Submitted by Nancy
Mountain: Mt. Washington (6,288)
Date: June 19, 2010
Time: 7.25 hours
Weather: BEAUTIFUL! warm, sunny, light breeze, clear blue skies
Elevation Gain: 3,800
Trails: Up the Ammonoosuc Ravine Trail, Crawford Path, down Trinity Heights Connector, Gulfside Trail, Jewell Trail
You know how you hear about older people being set in their ways? As I get older myself, I am realizing that that is not it. They are not set in their ways. They have had a lifetime of discovering who they are -- what they like and what they don't like and now they know! And once they know for sure who they are, why do anything that doesn't fit into the "who they are" scenario? If your Aunt Matilda doesn't eat anything but chicken pot pies, is she set in her ways or was she forced to eat Brussels sprouts and other veggies ad nauseum throughout her life and now that she is finally living alone and can do whatever she wants, she chooses to eat her favorite meal. Once you know who you are, you are free to stick with what holds meaning and delight for you and let all the rest go. And since we only have this life...the sooner we figure out who we are and what we like and start living from there, the better.
It really boils down to "time is of the essence." Why do anything for even one second that isn't truly who you are? Now it takes years to figure it out. Years of trying things and testing this and that. At least for me. It has taken years before I finally figured out what I like and what I don't, and even more delving into me to realize that there is a pattern to it all. What I like to read reflects on where I like to hike, which also says something about the work I like to do, and how I like to do it. It's really all the same.
I bet the same is true for you; it's probably true for everyone. How you play your golf game is also how you work and raise your children - how you live your life. It sure feels like a whack up the side of the head when it all comes together and makes sense. Now, I'm not advocating that you change anything. On the contrary, I'm suggesting knowing who you are and then living who you are with no deviations. By now you are probably wondering what this has to do with hiking.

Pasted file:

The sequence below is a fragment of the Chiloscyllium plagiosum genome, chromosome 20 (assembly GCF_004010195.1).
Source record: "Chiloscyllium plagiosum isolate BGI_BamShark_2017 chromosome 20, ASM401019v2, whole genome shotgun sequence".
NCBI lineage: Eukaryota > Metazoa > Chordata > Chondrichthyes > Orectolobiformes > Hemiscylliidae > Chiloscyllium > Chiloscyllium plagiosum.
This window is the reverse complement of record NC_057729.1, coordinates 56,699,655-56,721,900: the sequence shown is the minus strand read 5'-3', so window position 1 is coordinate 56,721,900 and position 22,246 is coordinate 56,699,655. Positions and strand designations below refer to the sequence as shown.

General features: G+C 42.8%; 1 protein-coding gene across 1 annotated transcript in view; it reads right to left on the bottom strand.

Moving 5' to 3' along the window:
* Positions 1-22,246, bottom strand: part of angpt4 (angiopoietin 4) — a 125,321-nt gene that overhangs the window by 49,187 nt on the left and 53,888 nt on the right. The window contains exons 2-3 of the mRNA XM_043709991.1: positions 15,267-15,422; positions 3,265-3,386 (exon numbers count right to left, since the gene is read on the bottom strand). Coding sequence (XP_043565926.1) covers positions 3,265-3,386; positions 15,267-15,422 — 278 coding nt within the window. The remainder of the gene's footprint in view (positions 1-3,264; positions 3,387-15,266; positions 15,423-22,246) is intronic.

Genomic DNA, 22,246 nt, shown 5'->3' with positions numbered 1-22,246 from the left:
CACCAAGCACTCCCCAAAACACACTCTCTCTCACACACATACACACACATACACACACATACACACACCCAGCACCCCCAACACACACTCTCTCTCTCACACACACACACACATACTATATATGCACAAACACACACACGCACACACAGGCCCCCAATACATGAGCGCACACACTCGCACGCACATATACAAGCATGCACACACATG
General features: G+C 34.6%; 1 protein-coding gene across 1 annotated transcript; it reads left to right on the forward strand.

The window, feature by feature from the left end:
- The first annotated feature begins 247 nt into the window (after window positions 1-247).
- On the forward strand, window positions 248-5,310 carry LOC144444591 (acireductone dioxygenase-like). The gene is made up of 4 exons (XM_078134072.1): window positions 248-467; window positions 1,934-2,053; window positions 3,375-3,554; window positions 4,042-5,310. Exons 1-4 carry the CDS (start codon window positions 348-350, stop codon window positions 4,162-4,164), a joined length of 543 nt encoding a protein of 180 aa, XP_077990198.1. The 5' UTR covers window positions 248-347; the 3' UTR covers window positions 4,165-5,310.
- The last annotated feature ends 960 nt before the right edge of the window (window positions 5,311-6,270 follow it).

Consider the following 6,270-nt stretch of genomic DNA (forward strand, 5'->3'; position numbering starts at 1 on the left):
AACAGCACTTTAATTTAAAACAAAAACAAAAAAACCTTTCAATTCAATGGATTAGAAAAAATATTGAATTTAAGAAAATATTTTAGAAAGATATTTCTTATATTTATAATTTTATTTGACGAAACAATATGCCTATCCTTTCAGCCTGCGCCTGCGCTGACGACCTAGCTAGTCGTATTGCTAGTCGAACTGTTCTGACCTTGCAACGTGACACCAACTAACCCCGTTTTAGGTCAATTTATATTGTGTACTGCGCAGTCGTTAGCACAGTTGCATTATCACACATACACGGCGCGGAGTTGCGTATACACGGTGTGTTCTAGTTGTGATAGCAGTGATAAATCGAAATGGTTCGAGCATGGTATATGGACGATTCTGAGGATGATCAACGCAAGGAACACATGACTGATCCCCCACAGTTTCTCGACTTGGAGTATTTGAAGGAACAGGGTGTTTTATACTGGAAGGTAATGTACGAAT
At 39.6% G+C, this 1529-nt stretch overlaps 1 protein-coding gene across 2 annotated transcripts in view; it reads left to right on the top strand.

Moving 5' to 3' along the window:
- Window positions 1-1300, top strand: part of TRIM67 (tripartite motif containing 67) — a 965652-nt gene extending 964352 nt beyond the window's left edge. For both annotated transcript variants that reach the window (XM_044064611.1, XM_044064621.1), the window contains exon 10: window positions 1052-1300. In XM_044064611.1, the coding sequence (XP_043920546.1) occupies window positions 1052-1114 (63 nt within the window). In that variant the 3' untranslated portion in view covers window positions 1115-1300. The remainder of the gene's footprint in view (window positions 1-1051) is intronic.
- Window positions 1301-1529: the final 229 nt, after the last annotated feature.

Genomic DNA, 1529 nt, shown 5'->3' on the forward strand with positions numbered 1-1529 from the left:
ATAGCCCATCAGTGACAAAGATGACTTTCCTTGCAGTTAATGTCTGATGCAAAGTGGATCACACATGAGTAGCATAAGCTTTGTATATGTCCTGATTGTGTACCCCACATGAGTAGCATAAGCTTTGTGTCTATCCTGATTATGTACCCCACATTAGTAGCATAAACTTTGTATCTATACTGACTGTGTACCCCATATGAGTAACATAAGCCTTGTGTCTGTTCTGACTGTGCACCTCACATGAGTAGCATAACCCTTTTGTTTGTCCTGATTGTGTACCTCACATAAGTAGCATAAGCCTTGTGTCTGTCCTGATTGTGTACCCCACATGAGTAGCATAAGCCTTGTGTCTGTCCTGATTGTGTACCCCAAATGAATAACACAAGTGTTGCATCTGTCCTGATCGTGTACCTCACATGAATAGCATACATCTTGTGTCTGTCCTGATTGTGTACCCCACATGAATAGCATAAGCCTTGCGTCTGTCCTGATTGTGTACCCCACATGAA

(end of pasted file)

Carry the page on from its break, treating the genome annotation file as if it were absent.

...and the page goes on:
I know I am supposed to hike on Saturday. I know it from the inside out. That happens to me. A moment comes and I know something for sure that I didn't know before. And once I know that I am supposed to do something, there is no sense in trying to talk myself out of it. I have to follow my heart.
It's Saturday at 7:30 AM and I am driving on Rte. 302, heading to the Presidential Range of the White Mountains. My plan is to climb Eisenhower and then hike over to Monroe. I remember the views from Monroe to Eisenhower when Pat and I did our Presidential Traverse. They were incredible and I want to see them again.
The sun is out and the sky is blue; it is a perfect day for hiking, except Pat is not with me. She is concerned about her breathing problems that have been manifesting on our hikes and made the difficult decision to take a weekend off. I miss her already.
As I am driving I begin to question my plan. It is a perfect above tree-line day and we don't get many of those. Why not go for Washington instead of Eisenhower? Why would I climb the 12th highest mountain in the state when I can climb the highest? This is part of who I am. There is really no middle ground with me - it is all or nothing. The biggest, the best, all out, or why go?
So, I change my mind and decide to climb Washington. As I pass Clinton Road, which goes to Eisenhower's Edmunds Path trailhead, I see that the road is closed. I couldn't climb Eisenhower even if I wanted to! I continue on, arriving at the Ammonoosuc Ravine trailhead. By 8:07 I am starting my ascent of Washington. I remember the trail. It starts out at the Cog Railway, and is not too steep in the beginning, walking along the Ammonoosuc River. But soon the staircase begins. Really, literally a stone staircase, back-breakingly forged by trail workers, takes you up the mountain.
I love the waterfalls at the Gorge, about halfway up the mountain. I remember being spellbound by them the first time I saw them. Today, I chat with other hikers as I walk along the falls, instead of the awed silence that accompanied me the first time I laid eyes on them. I dip my bandana into the cold water and put it on my head to keep me cool. I love the feeling of the cold water, dripping through my hair and onto my scalp then down my back. And I love looking at the falling water...but it doesn't blow me away. I have been here before.
There are lots of people on the trail, so even though I am alone, I am not alone. I miss Pat's presence, and there are plenty of kind people around to chat with as they pass me or I pass them. It is the perfect day to climb Washington. Even halfway up the mountain it is still hot and there is a light beautiful breeze. It is a bit hazy though, so you can't see forever. Still, I know I am incredibly lucky to be this high up in a sleeveless top, loving the temperature.
Dejah keeps me company and seems happy to be climbing. She runs ahead of me often - a sign that she still has lots of pep. I arrive at the Lakes of the Clouds hut, and keep on going. Dejah takes a quick dip in the pond near the hut and then we head up the last mile and a quarter to the top.
I reach the summit of Washington at 11:15 and it is packed. It is the day of the Mt. Washington Road Race where a thousand people run up the auto road 7.6 miles to the top. The summit is covered with runners wrapped in mylar blankets. I go to the summit sign and wait my turn for a picture. Someone kindly snaps a couple for me and then I head down away from the crowds.